Writing Workshop Wednesday: Qi, by Peter Kryszkiewicz

Photo by Bigstock




The gull was gone. The high ledge three stories above the alley, a limestone scrollwork running just above the corner window he looked out of, was devoid of life, where just a minute ago the gimped gull, one leg dangling, had stared back at him -  who the hell are you- said the black eye, reflecting the sky.

He turned from the window, now intent on the journey, the travelling inwards to a place far from the windows of grey light, from the black and white birds wheeling endlessly. He took deep breath, anticipating the moment.

The needle entered his skin, a sharp kiss, bittersweet pain at the contact, then everything awash in sweet waves.

Another needle. Another penetration. He was violated, he was the violator, in the perfect union—the penetrated and the penetrator—at once. Intensely, nearly sexual. But not.
And again.

Somewhere behind him a raga droned on. And riding the mournful notes of the sitar weaving around and under the beat of a tabla in syncopated dance, he climbed out of the chair, leaving his body behind. Through the cloud grey window he could see the mountains across Second Narrows and he wanted to travel there. To be— if only to rest for a moment on a mossy bank beside a coldwater freshet distilled in icy snow, beneath an ancient Cedar, under a clear sky—serene.

Suspended as he was between the grey window and the mountain, he didn’t at first notice the gentle fingers pulling him back to the strange climbing dissonance of the raga, strange to his Western ears , until the feminine nature of those fingers turned his attention.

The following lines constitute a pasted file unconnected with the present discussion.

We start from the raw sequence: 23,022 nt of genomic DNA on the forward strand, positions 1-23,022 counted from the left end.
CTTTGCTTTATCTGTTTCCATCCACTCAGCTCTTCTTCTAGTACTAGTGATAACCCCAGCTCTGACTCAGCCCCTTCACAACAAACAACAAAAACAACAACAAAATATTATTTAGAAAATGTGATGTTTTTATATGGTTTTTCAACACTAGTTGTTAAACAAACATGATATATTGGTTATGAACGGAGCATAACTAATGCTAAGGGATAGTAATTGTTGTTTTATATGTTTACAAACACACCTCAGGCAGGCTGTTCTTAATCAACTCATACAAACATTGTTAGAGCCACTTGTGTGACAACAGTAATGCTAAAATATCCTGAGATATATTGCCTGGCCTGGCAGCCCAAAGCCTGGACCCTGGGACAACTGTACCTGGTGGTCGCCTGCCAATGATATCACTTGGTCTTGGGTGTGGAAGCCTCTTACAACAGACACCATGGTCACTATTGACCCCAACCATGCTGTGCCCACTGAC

Somewhere outside, above and behind him was the nuclear furnace of the sun.

He danced in a desert. The tabla setting down a rhythm of smooth step-stones, the sitar wrapped in a sonic embrace with the eternal feminine— just behind and ouside this holy trinity— he danced, and he followed. He wanted to believe his stony heart contained abundant heat, like the desert. He wanted to ask the dark-skinned woman why she sang so sadly. Why the sadness yet contained tiny seeds of joy.

And somewhere outside, but inside his awareness, blazed the nuclear furnace of the sun.  


The man projected a ray backwards from the point of awareness, through the lens of his eye, out the lens of the grey window, across the Narrows, reflecting off the snowfield, out of the blue, into the black, the deep void of black space, straight into the heart of the sun.


The man opened his eyes and indicated to the acupuncturist that he was done now. Outside, the grey window in a flurry of grey feathers, the gull landed expertly on one leg.


Peter is a participant in Megaphone’s community writing workshop at Onsite.

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